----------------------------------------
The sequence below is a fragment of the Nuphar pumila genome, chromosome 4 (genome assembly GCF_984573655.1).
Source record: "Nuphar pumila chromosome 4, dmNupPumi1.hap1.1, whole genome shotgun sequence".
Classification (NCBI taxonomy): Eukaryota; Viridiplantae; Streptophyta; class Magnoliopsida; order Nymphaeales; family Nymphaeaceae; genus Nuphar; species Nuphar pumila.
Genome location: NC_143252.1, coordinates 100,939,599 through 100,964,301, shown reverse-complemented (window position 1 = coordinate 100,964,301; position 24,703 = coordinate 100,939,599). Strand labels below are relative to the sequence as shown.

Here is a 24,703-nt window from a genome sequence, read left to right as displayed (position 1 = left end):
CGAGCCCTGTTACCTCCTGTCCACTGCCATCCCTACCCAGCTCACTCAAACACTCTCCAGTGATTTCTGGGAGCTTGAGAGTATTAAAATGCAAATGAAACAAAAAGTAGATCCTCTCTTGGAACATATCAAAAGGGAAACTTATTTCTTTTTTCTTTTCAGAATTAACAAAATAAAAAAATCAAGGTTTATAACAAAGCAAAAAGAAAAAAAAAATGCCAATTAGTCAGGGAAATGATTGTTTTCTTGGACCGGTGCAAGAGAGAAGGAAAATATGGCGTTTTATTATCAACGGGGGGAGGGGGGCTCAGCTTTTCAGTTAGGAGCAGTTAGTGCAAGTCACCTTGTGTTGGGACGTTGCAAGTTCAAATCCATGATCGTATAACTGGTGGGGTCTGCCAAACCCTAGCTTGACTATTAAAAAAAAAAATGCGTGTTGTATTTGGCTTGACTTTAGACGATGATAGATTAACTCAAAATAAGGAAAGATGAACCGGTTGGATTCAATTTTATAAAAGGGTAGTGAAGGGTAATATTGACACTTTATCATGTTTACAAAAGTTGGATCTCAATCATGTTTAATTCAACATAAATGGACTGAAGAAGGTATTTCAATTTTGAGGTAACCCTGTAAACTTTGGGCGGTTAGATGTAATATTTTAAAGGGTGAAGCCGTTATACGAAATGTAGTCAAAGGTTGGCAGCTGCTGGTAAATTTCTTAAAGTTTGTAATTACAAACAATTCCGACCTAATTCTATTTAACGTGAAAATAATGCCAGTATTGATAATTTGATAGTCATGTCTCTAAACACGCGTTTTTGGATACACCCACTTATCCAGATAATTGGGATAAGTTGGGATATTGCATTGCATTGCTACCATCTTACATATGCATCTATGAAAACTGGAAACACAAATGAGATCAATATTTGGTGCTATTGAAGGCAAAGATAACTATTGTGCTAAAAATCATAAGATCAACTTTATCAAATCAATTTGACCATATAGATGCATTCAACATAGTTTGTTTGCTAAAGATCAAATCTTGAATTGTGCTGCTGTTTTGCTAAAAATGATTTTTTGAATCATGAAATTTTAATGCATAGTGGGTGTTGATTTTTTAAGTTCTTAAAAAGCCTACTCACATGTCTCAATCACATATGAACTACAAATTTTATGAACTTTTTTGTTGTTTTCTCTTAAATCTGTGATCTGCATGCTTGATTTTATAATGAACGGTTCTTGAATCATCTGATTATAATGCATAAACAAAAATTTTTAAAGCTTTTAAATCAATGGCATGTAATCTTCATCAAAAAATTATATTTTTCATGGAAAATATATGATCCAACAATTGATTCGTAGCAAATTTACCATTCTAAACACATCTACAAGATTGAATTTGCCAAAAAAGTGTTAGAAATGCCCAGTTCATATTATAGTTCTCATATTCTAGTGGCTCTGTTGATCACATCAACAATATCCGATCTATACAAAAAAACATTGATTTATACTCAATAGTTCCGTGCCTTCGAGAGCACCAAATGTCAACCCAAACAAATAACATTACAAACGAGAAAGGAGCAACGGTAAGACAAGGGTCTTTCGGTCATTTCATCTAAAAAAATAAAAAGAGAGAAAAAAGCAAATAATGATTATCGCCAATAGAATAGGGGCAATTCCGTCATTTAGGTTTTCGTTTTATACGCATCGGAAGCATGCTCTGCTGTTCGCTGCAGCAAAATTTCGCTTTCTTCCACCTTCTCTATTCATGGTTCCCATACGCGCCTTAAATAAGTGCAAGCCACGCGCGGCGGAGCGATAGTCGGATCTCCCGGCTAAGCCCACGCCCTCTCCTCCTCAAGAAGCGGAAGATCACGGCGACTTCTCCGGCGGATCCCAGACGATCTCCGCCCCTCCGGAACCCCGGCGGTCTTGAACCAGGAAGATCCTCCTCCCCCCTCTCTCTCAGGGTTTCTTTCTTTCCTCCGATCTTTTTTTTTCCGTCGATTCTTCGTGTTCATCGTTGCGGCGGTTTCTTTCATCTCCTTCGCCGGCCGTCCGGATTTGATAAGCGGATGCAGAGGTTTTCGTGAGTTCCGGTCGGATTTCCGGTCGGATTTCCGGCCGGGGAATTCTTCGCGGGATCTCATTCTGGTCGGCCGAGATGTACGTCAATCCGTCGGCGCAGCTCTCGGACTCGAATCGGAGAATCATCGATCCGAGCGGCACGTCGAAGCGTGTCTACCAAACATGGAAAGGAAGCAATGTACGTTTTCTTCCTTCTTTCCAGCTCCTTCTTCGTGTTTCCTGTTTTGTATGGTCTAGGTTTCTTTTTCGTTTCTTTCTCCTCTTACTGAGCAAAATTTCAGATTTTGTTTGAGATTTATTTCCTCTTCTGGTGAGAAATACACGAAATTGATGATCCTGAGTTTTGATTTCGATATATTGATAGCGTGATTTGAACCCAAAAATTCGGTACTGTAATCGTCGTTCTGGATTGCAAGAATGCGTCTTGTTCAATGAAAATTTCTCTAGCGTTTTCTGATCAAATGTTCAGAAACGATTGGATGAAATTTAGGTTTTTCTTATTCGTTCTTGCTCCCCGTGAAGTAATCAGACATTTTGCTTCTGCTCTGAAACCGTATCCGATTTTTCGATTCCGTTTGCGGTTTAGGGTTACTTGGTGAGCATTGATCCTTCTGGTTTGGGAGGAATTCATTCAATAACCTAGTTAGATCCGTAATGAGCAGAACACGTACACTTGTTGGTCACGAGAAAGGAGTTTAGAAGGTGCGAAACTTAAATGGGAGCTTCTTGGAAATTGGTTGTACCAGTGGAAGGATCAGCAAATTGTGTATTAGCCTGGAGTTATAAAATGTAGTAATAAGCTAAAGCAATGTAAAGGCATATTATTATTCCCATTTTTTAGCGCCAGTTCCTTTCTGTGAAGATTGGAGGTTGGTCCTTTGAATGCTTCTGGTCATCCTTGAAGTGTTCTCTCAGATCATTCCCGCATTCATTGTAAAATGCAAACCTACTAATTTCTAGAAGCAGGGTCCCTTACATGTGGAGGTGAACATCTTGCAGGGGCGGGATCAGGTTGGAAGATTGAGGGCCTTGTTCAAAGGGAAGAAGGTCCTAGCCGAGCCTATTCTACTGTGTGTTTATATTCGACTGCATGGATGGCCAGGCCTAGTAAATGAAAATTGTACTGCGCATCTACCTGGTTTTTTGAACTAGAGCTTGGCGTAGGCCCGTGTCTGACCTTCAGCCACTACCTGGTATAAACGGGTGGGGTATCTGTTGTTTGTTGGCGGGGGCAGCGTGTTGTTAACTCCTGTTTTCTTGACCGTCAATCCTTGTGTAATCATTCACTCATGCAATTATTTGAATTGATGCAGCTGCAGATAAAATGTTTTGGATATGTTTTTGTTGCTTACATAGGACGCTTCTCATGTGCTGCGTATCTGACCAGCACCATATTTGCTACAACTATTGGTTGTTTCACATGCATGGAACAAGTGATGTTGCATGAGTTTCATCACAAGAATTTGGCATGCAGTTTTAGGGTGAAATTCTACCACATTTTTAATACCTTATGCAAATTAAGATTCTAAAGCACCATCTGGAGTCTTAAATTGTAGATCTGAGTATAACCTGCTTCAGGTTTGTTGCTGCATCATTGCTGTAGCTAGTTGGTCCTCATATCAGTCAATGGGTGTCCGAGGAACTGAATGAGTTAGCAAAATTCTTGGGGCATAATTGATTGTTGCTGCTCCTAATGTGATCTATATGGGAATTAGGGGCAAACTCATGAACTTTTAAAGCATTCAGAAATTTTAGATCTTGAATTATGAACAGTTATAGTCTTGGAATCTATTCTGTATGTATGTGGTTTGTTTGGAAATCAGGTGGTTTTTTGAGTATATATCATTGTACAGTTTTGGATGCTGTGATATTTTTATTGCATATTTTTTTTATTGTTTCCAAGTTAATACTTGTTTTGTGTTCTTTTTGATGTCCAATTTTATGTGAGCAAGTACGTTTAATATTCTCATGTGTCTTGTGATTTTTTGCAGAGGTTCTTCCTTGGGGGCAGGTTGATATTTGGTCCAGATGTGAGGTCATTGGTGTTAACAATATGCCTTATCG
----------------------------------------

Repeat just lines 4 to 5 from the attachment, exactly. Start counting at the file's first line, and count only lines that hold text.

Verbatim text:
Genome location: NC_143252.1, coordinates 100,939,599 through 100,964,301, shown reverse-complemented (window position 1 = coordinate 100,964,301; position 24,703 = coordinate 100,939,599). Strand labels below are relative to the sequence as shown.

Here is a 24,703-nt window from a genome sequence, read left to right as displayed (position 1 = left end):